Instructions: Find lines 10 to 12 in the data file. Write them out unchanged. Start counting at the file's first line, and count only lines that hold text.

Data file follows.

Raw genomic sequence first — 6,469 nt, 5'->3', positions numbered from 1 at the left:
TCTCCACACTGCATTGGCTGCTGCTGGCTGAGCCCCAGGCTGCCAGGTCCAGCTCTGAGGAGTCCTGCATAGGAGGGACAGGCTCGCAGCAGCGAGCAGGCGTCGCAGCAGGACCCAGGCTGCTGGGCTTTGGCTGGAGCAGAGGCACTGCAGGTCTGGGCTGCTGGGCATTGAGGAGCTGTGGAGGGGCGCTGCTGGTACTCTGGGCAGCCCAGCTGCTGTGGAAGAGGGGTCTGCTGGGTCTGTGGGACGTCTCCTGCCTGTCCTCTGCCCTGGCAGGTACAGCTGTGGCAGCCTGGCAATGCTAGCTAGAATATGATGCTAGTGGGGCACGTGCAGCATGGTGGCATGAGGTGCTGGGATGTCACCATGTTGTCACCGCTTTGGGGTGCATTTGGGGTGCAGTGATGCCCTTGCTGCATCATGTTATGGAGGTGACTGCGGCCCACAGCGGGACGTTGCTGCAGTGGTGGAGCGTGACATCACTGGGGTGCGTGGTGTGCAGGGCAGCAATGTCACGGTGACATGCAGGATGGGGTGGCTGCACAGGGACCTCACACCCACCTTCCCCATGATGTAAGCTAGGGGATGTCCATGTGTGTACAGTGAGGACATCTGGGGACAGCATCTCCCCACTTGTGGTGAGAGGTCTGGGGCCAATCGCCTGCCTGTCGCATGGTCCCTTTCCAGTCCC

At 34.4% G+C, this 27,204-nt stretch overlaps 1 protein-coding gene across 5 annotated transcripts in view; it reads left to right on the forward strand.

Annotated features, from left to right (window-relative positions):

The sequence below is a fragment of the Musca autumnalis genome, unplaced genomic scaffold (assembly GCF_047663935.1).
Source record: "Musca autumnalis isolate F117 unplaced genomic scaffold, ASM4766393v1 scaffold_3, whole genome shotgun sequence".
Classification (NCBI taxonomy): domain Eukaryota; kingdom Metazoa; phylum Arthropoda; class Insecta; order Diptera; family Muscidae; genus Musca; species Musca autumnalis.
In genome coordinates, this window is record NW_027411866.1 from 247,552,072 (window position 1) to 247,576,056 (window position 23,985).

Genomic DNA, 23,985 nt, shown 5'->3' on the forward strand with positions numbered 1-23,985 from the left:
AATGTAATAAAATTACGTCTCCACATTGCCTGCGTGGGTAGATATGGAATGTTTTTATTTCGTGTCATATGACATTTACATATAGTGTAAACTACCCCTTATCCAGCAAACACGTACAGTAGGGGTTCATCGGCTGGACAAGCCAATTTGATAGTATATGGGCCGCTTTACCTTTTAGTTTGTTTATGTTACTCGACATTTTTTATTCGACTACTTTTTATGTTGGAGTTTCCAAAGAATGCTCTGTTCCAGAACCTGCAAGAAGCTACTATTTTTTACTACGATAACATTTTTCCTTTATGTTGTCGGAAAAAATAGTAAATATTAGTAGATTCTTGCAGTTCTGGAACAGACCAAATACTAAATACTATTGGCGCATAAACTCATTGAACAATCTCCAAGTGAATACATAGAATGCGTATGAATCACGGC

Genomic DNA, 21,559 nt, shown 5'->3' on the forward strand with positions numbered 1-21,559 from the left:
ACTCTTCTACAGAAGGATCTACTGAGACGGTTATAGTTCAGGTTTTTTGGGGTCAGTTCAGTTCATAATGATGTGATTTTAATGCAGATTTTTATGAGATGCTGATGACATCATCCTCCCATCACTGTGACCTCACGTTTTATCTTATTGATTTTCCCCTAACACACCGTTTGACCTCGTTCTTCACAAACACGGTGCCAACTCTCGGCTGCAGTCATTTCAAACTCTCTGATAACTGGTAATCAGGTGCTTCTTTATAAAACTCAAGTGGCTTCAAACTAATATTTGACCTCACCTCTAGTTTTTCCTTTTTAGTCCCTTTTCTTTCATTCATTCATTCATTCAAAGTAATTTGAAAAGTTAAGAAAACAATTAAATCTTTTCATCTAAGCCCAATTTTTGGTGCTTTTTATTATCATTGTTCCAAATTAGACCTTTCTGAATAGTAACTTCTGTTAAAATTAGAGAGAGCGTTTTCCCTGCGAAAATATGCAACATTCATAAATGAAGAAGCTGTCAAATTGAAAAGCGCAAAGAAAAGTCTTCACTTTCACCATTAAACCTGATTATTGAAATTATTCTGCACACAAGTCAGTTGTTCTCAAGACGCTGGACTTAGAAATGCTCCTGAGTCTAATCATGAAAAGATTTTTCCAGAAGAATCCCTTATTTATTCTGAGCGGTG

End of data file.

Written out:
AATGTAATAAAATTACGTCTCCACATTGCCTGCGTGGGTAGATATGGAATGTTTTTATTTCGTGTCATATGACATTTACATATAGTGTAAACTACCCCTTATCCAGCAAACACGTACAGTAGGGGTTCATCGGCTGGACAAGCCAATTTGATAGTATATGGGCCGCTTTACCTTTTAGTTTGTTTATGTTACTCGACATTTTTTATTCGACTACTTTTTATGTTGGAGTTTCCAAAGAATGCTCTGTTCCAGAACCTGCAAGAAGCTACTATTTTTTACTACGATAACATTTTTCCTTTATGTTGTCGGAAAAAATAGTAAATATTAGTAGATTCTTGCAGTTCTGGAACAGACCAAATACTAAATACTATTGGCGCATAAACTCATTGAACAATCTCCAAGTGAATACATAGAATGCGTATGAATCACGGC

Genomic DNA, 21,559 nt, shown 5'->3' on the forward strand with positions numbered 1-21,559 from the left:
ACTCTTCTACAGAAGGATCTACTGAGACGGTTATAGTTCAGGTTTTTTGGGGTCAGTTCAGTTCATAATGATGTGATTTTAATGCAGATTTTTATGAGATGCTGATGACATCATCCTCCCATCACTGTGACCTCACGTTTTATCTTATTGATTTTCCCCTAACACACCGTTTGACCTCGTTCTTCACAAACACGGTGCCAACTCTCGGCTGCAGTCATTTCAAACTCTCTGATAACTGGTAATCAGGTGCTTCTTTATAAAACTCAAGTGGCTTCAAACTAATATTTGACCTCACCTCTAGTTTTTCCTTTTTAGTCCCTTTTCTTTCATTCATTCATTCATTCAAAGTAATTTGAAAAGTTAAGAAAACAATTAAATCTTTTCATCTAAGCCCAATTTTTGGTGCTTTTTATTATCATTGTTCCAAATTAGACCTTTCTGAATAGTAACTTCTGTTAAAATTAGAGAGAGCGTTTTCCCTGCGAAAATATGCAACATTCATAAATGAAGAAGCTGTCAAATTGAAAAGCGCAAAGAAAAGTCTTCACTTTCACCATTAAACCTGATTATTGAAATTATTCTGCACACAAGTCAGTTGTTCTCAAGACGCTGGACTTAGAAATGCTCCTGAGTCTAATCATGAAAAGATTTTTCCAGAAGAATCCCTTATTTATTCTGAGCGGTG